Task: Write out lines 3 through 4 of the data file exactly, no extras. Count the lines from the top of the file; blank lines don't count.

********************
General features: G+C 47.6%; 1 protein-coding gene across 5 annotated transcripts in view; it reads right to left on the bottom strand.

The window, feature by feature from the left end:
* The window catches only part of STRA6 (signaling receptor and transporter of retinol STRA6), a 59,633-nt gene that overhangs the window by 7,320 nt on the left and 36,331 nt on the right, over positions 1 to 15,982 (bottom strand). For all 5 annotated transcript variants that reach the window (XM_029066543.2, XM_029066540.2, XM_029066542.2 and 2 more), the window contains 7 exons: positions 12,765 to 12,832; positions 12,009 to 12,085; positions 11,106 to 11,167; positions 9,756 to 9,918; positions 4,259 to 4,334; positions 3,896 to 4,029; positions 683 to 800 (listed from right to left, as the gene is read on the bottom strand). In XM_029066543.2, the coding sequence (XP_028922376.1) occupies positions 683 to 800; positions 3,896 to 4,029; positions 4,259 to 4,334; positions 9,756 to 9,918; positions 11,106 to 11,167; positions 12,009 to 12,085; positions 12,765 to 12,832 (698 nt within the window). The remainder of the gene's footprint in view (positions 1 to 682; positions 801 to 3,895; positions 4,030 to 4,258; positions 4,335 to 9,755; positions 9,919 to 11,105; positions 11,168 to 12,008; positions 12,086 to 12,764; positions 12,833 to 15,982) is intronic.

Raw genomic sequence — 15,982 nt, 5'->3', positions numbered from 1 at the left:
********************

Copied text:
* The window catches only part of STRA6 (signaling receptor and transporter of retinol STRA6), a 59,633-nt gene that overhangs the window by 7,320 nt on the left and 36,331 nt on the right, over positions 1 to 15,982 (bottom strand). For all 5 annotated transcript variants that reach the window (XM_029066543.2, XM_029066540.2, XM_029066542.2 and 2 more), the window contains 7 exons: positions 12,765 to 12,832; positions 12,009 to 12,085; positions 11,106 to 11,167; positions 9,756 to 9,918; positions 4,259 to 4,334; positions 3,896 to 4,029; positions 683 to 800 (listed from right to left, as the gene is read on the bottom strand). In XM_029066543.2, the coding sequence (XP_028922376.1) occupies positions 683 to 800; positions 3,896 to 4,029; positions 4,259 to 4,334; positions 9,756 to 9,918; positions 11,106 to 11,167; positions 12,009 to 12,085; positions 12,765 to 12,832 (698 nt within the window). The remainder of the gene's footprint in view (positions 1 to 682; positions 801 to 3,895; positions 4,030 to 4,258; positions 4,335 to 9,755; positions 9,919 to 11,105; positions 11,168 to 12,008; positions 12,086 to 12,764; positions 12,833 to 15,982) is intronic.

Raw genomic sequence — 15,982 nt, 5'->3', positions numbered from 1 at the left: